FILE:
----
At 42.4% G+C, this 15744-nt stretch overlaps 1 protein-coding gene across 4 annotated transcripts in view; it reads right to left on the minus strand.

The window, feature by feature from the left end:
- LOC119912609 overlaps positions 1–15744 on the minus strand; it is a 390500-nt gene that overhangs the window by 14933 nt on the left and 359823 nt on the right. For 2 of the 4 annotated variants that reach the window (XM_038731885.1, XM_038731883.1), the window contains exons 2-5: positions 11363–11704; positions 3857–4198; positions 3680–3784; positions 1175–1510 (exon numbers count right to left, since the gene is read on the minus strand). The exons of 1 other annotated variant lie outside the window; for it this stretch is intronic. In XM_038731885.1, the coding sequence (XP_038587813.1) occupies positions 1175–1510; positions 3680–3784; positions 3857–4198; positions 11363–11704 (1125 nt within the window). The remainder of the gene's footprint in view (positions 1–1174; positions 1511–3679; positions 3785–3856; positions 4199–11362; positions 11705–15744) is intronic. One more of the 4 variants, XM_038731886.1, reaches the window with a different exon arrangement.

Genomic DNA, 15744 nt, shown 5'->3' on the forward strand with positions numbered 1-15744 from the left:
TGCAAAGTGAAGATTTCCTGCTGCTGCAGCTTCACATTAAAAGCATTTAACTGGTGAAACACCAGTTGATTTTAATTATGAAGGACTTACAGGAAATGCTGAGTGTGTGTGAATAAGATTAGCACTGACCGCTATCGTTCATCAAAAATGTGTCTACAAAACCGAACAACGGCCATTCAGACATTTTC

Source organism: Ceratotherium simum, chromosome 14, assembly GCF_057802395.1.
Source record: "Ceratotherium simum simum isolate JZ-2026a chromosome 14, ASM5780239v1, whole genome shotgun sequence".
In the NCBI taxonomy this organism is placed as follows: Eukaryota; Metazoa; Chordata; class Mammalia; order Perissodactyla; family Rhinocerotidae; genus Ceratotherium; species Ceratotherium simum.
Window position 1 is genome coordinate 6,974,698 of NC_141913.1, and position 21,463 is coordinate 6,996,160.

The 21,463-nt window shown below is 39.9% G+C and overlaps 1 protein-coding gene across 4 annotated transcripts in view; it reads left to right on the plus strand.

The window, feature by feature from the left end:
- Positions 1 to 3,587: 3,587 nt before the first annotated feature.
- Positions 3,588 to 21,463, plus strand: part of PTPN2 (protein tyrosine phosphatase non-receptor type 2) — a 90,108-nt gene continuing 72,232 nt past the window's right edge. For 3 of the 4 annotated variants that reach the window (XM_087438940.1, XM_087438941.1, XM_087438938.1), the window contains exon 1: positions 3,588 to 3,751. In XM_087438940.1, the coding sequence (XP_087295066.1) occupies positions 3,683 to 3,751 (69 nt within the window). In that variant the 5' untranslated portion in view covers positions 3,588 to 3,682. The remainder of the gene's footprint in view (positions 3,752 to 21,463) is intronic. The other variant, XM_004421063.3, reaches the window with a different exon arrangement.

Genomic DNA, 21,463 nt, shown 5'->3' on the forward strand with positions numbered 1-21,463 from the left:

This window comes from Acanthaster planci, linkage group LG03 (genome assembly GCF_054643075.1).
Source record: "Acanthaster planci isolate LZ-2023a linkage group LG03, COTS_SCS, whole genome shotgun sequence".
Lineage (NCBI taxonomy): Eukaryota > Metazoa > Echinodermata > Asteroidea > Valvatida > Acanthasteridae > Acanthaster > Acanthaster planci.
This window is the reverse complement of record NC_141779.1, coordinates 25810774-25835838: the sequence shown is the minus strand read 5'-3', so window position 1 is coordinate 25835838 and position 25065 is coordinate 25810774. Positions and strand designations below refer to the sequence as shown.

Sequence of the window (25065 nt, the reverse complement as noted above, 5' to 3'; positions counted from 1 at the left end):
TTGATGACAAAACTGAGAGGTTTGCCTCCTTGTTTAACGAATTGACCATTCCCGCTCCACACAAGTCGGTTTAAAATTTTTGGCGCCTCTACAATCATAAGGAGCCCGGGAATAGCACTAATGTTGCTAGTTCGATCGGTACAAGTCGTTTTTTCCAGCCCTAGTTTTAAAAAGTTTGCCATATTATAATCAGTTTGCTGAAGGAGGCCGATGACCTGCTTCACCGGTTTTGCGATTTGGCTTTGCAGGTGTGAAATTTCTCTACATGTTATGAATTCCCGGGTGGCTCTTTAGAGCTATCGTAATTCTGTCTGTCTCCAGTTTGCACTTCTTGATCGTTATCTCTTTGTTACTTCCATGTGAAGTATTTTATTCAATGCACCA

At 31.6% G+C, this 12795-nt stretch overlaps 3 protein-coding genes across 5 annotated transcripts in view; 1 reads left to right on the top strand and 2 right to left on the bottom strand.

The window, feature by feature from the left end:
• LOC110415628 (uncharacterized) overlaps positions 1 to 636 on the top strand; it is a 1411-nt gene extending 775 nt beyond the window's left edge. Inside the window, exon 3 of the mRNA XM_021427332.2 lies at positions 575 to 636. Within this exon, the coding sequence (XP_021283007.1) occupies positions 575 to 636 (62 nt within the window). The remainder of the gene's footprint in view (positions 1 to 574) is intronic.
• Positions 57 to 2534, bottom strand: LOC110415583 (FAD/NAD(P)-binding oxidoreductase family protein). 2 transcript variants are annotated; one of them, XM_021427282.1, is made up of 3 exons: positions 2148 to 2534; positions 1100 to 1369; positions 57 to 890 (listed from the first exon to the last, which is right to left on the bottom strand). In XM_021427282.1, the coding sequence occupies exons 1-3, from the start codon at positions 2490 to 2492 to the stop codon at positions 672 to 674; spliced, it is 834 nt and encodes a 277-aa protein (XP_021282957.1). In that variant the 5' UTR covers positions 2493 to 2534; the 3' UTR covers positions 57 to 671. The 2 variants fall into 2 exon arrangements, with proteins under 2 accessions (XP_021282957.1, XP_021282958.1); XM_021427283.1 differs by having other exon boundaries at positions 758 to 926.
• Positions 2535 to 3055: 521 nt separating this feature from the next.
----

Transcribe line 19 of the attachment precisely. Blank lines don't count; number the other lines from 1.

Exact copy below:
Sequence of the window (25065 nt, the reverse complement as noted above, 5' to 3'; positions counted from 1 at the left end):